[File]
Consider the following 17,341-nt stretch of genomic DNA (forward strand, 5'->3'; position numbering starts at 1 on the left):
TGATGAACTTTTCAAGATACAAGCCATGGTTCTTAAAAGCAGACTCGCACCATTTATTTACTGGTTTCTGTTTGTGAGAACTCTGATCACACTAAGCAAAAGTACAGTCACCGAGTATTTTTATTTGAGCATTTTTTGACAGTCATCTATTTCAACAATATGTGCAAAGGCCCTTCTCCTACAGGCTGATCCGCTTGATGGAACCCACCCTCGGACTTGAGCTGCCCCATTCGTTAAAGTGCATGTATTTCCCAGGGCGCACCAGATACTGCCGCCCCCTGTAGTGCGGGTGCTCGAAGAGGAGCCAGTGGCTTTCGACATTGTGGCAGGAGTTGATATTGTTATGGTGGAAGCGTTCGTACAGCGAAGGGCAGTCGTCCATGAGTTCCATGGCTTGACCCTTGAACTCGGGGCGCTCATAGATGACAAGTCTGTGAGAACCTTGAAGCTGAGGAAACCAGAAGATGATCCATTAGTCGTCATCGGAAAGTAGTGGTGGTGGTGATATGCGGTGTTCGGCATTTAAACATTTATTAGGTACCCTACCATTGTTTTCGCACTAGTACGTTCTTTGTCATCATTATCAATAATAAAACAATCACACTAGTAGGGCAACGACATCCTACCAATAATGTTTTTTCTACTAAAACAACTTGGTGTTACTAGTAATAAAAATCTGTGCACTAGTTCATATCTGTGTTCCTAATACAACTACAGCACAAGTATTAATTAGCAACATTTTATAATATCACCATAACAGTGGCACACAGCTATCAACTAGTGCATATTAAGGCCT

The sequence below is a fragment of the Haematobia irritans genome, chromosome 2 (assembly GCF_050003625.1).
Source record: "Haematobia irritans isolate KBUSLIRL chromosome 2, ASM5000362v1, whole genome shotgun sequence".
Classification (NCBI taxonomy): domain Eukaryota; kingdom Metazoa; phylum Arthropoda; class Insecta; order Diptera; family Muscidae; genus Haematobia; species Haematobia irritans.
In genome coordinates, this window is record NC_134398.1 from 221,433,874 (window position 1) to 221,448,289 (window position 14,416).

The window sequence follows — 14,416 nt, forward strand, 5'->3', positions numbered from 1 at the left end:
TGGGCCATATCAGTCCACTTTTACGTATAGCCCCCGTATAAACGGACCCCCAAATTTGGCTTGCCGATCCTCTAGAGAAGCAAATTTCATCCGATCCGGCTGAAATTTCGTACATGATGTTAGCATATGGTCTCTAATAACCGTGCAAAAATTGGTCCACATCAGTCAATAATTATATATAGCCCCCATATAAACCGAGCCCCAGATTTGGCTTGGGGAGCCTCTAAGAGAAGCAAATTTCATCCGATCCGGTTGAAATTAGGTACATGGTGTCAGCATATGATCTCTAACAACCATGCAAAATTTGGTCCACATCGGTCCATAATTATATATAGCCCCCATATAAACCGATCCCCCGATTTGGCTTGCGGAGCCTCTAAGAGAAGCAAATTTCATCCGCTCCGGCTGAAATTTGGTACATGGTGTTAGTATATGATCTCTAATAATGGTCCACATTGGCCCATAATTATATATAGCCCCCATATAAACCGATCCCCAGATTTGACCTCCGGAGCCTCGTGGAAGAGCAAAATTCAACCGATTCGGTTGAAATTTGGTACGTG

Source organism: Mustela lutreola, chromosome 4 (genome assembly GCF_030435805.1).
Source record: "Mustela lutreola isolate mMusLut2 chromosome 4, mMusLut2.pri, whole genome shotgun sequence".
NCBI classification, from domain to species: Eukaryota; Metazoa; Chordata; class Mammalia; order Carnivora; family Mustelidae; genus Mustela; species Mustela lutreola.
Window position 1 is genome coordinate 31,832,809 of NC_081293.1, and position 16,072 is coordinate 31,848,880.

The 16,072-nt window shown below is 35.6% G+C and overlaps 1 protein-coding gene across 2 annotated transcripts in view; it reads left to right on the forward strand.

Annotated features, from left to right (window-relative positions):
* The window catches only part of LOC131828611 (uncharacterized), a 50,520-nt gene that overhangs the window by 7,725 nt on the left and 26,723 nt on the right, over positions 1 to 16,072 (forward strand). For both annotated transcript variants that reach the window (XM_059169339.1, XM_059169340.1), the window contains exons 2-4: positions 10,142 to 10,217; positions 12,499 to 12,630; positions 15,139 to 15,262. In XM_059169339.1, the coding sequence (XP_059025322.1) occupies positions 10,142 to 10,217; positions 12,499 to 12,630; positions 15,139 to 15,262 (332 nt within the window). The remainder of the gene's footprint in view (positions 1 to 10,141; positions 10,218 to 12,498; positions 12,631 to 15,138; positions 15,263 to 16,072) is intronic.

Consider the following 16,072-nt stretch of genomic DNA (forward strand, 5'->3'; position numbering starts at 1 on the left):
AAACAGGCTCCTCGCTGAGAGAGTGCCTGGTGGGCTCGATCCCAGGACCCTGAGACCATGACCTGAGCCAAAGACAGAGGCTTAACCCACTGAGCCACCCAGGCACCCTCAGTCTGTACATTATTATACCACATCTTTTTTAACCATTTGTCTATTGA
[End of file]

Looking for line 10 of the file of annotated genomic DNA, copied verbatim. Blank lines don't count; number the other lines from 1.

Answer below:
Source record: "Mustela lutreola isolate mMusLut2 chromosome 4, mMusLut2.pri, whole genome shotgun sequence".